Using Finale Inventory software has been a very positive experience.

”We have keyed in 30 Field Reps' shipping information into the Finale system, along with 25 descriptive SKUs and inventory counts. It's simple to create Sales Orders for them and Sales History is automatically generated for easy review and analysis. We wand all inventory used each day and have a current count at all times.”

5/5 Stars

Stu S.
Ashfield Healthcare
Aug 17, 2018

Really good and fun to use inventory management system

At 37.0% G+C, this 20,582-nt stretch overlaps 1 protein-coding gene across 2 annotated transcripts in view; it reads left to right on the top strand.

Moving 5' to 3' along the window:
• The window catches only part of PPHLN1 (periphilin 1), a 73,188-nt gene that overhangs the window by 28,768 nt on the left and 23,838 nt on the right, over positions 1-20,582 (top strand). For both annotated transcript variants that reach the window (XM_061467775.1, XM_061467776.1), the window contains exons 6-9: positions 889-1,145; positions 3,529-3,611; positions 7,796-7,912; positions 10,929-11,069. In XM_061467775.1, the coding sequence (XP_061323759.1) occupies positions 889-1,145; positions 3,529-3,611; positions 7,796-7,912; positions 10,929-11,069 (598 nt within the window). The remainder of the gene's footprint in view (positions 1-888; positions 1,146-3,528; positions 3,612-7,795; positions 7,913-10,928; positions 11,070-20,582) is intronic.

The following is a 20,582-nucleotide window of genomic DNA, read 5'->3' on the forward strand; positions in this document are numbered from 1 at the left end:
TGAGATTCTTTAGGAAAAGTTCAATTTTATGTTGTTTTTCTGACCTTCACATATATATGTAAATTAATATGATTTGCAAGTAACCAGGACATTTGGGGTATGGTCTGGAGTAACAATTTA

”Intuitive UI, slightly different but better than many legacy applications
Easy to configure UI, reports, forms and custom fields
Reports and forms are very easy to use and output in different ways
Data load from Excel via cut & paste is very intuitive and just cool
We use it to track mainly individually barcoded items, works really well
Customer service is outstanding”

5/5 Stars

Walter Z
Fitness Brokers USA
June 28, 2018

Always excellent customer service

”Always excellent customer service, and very easy to use . We got help with any issues and all the training we needed too.”

5/5 Stars

Christine J
Vexacor Supply
April 11, 2018